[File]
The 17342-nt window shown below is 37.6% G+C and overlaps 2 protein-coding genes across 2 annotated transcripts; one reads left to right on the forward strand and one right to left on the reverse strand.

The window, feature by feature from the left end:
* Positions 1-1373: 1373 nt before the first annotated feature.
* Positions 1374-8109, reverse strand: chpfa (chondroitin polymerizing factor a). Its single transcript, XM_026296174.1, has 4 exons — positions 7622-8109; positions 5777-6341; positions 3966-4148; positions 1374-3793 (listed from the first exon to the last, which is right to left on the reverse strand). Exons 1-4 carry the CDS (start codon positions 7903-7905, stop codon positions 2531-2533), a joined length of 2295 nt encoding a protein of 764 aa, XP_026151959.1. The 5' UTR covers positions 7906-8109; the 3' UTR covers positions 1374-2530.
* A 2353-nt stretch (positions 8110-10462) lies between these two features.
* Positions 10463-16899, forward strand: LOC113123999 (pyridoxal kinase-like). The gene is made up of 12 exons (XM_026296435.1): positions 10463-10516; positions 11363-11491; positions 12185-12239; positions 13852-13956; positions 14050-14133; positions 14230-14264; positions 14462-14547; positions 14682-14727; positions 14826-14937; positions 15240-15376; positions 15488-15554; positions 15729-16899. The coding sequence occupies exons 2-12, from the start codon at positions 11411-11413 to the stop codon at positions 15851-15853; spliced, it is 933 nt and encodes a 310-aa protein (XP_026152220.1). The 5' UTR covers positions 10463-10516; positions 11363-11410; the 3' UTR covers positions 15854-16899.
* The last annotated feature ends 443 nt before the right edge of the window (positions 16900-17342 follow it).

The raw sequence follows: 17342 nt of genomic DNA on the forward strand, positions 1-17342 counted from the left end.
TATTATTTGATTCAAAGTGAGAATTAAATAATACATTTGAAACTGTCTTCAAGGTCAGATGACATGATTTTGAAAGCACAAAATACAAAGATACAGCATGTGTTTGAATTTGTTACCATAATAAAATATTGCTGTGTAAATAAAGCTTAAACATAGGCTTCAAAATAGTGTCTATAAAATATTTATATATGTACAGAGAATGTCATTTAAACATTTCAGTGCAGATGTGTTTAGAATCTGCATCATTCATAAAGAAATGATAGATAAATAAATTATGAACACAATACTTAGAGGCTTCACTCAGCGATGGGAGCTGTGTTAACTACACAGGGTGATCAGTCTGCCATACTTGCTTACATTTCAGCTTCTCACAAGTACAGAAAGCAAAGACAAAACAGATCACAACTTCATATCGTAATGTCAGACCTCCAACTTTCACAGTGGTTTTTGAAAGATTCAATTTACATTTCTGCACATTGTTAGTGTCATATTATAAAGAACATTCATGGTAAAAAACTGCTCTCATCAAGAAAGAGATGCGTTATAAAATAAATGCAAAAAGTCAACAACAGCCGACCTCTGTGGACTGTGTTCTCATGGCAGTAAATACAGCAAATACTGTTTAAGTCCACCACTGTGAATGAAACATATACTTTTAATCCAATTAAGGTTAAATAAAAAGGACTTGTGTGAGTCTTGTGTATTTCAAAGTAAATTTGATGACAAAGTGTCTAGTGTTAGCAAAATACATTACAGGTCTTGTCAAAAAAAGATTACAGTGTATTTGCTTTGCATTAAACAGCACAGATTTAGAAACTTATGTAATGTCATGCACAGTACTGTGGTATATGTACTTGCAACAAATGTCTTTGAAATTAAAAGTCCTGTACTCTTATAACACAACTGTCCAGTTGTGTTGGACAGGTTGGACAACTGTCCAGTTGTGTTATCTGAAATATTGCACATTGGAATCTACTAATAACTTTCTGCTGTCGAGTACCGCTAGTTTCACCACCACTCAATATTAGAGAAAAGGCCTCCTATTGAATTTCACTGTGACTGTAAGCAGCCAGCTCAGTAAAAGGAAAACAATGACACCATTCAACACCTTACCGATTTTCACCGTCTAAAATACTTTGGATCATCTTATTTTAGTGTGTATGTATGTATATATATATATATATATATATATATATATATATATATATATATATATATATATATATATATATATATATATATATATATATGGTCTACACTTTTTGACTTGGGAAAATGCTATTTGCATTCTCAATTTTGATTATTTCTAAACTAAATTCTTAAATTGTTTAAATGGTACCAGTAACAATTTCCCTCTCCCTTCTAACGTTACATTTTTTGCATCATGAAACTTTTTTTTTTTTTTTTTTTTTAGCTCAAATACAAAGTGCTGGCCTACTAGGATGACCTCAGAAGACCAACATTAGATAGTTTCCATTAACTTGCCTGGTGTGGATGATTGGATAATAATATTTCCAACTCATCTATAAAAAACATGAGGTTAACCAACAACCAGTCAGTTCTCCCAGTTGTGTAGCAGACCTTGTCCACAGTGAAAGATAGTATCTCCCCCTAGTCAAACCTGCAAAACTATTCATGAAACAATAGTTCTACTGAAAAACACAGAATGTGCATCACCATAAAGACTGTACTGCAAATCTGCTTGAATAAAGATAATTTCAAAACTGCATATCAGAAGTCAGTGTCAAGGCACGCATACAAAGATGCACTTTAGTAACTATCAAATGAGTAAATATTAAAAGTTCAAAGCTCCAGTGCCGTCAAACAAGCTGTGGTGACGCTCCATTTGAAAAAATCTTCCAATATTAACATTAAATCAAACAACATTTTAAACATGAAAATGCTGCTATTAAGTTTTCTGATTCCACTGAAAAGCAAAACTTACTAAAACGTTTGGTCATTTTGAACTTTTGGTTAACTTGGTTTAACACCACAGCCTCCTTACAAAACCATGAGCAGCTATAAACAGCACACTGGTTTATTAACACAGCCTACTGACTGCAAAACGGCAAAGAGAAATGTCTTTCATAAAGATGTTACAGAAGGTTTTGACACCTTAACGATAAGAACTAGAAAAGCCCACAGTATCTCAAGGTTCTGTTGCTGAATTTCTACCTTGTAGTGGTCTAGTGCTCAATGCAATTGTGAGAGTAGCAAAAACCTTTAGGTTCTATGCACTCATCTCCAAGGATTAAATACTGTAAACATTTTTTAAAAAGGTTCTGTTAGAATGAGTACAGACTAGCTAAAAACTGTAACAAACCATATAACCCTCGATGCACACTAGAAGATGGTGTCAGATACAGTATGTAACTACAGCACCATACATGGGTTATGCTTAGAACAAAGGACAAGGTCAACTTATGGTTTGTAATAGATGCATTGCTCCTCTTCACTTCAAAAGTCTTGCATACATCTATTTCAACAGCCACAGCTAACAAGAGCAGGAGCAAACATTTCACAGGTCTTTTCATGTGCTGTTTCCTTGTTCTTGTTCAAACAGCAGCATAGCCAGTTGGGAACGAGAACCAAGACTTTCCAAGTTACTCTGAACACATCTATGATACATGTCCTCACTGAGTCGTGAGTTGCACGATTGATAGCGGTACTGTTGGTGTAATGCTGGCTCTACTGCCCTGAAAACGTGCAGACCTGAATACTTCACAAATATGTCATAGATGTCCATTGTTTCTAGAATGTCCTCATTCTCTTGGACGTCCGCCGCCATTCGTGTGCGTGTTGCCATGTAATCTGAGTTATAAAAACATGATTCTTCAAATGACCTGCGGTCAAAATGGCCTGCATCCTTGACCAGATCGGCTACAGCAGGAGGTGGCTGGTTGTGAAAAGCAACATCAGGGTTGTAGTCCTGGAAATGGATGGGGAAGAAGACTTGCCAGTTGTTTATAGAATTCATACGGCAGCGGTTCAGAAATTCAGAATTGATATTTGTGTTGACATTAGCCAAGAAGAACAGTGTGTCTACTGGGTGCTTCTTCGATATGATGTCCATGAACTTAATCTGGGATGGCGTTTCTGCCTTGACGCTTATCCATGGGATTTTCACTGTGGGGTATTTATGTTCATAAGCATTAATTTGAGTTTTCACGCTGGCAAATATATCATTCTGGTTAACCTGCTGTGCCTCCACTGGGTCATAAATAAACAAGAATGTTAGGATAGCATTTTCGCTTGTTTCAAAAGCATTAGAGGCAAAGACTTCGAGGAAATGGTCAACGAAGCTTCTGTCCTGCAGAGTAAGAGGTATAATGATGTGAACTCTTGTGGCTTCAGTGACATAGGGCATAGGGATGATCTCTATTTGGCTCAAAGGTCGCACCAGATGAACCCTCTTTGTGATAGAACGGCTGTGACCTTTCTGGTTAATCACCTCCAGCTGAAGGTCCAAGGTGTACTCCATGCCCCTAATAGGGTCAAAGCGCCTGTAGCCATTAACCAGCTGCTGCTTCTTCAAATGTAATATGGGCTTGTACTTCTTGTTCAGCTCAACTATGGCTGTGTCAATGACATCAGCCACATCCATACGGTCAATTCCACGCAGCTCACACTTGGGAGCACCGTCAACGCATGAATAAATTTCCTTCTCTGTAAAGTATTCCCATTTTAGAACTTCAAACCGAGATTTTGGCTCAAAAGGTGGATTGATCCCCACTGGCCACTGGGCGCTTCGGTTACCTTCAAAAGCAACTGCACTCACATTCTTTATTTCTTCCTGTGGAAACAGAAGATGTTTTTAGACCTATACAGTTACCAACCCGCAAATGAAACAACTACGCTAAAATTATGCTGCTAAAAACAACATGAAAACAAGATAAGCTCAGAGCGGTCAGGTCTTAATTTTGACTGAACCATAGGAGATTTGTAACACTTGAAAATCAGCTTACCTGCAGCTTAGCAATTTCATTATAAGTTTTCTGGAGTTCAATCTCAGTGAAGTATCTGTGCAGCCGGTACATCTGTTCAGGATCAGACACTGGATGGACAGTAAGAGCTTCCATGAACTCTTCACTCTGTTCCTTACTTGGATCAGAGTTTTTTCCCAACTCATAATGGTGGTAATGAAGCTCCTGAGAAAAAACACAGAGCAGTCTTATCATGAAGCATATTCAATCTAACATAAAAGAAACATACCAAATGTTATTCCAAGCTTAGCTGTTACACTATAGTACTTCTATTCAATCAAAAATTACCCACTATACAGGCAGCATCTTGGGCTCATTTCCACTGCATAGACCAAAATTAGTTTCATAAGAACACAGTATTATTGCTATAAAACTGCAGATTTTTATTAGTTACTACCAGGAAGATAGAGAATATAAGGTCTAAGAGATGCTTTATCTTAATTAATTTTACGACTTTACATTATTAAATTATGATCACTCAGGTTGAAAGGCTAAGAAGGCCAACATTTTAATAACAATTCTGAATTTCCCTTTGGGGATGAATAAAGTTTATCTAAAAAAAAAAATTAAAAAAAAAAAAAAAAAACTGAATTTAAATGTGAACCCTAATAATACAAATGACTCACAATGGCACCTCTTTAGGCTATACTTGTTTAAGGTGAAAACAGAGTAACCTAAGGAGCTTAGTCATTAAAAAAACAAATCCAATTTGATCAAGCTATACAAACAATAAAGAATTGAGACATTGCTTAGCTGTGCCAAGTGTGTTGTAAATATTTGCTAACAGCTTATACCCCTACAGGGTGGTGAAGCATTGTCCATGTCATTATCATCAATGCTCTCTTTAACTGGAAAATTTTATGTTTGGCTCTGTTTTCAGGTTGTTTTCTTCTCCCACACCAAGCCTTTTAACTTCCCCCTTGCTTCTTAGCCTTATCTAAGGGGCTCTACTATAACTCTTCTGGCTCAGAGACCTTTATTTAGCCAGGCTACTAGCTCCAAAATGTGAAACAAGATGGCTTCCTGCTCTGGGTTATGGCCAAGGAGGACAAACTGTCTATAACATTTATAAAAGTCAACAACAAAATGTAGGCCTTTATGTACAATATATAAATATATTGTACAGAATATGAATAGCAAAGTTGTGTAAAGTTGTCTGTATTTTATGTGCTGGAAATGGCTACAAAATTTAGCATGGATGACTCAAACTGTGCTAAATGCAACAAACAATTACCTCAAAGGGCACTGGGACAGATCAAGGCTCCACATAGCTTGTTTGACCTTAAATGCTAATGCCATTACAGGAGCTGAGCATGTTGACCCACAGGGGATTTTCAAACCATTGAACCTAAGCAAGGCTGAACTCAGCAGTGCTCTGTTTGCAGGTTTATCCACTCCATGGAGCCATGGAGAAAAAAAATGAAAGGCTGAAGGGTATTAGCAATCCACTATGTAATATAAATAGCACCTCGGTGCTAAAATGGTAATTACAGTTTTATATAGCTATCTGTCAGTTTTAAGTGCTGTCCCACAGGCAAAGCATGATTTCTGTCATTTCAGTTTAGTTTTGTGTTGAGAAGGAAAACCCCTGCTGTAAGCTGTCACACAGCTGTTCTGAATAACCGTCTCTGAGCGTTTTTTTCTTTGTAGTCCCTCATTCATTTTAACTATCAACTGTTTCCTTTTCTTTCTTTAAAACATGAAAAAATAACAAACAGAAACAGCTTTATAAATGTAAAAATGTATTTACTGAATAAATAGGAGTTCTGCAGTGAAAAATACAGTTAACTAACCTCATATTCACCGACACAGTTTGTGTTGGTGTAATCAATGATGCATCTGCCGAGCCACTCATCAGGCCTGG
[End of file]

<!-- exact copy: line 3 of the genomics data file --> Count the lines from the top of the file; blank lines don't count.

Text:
* Positions 1-1373: 1373 nt before the first annotated feature.